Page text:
Senegal president rejects graft claims as attempt to 'destabilise'

Senegal's President Macky Sall (pictured May 2019) rejected corruption allegations against his brother and vowed the government would pursue the matter, adding: "I want the truth to be reestablished" (AFP Photo/Seyllou) (AFP/File)

Dakar (AFP) - Senegal's President Macky Sall Wednesday rejected corruption allegations against his brother in a BBC investigation as an attempt to destabilise a country hoping to make the most of newly-discovered fossil fuel reserves.

"We know that where there is oil, some will try to destabilise the country," Sall said at prayers to mark the end of the Muslim fasting month of Ramadan.

He vowed the government would pursue the matter, adding: "I want the truth to be reestablished."

Demanding proof of the BBC allegations, he vowed that "If we must punish, we will punish.

"However, we will not accept false accusations."

On Sunday, the British broadcaster said Aliou Sall, a brother of the president, had benefited from lucrative dealings in the gas sector. The brother has denied the claims and said he would file suit against the BBC.

The president Wednesday insisted that "never has a country taken so many precautions to avoid the pitfalls linked to the resources that will be exploited in the coming years."

In 2012, then newly-elected president Sall confirmed a decision taken by his predecessor Abdoulaye Wade to award exploitation rights for two offshore oil and gas fields to the Timis Corporation, controlled by an Australian-Romanian businessman, Frank Timis.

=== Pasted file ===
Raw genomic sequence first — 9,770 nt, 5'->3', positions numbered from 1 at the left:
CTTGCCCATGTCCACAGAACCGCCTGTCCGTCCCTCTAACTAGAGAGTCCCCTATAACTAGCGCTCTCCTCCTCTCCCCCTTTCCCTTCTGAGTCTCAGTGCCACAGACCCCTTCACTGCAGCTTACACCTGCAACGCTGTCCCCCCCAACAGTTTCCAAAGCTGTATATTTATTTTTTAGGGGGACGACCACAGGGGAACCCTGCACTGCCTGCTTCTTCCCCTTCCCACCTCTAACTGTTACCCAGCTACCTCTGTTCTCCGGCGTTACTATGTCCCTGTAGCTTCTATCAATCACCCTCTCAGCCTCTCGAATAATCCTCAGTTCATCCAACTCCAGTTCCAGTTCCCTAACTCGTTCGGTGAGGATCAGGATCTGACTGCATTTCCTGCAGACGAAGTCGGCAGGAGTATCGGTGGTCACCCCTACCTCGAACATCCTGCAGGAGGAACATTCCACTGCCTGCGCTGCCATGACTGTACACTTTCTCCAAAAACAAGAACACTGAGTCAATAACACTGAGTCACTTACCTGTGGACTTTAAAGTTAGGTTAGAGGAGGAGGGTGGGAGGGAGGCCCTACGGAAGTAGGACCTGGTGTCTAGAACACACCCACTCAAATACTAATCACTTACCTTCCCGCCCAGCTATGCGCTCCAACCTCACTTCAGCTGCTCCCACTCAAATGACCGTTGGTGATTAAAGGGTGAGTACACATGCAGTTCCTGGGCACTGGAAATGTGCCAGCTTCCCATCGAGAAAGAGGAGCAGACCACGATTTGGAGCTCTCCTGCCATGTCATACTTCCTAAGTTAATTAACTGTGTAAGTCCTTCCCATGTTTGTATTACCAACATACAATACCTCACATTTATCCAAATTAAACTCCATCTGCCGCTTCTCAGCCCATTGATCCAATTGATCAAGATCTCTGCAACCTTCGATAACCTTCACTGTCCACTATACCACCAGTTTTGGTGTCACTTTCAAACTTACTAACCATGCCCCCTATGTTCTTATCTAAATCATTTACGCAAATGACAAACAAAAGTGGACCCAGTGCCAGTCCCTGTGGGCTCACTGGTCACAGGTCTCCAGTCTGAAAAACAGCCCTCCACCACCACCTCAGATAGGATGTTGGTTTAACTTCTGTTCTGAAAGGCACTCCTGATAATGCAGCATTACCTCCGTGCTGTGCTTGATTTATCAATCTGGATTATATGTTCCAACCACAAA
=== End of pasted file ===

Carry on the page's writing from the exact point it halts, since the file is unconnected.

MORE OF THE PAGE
The BBC, in a report broadcast on its Panorama and Africa Eye programmes, said that two years later Timis Corporation secretly paid a "bonus" of $250,000 (222,000 euros) to Agritrans, a company controlled by Aliou Sall.

Lawmaker Ousmane Sonko, who lost out in February elections that returned Macky Sall to office, said Wednesday he was "stunned" by the president's response to the claims he described as tantamount to "high treason".

"Every time the strategy is to deflect attention by hiding cowardly behind the argument of an alleged manipulation by opponents or an attempt by dark forces to destabilise our country," he said.

At his inauguration in April, Sall urged optimism as "it seems new economic perspectives are opening up for our country" in reference to Senegal's plans to enter the hydrocarbons sector in 2021-22 via two oil and gas developments.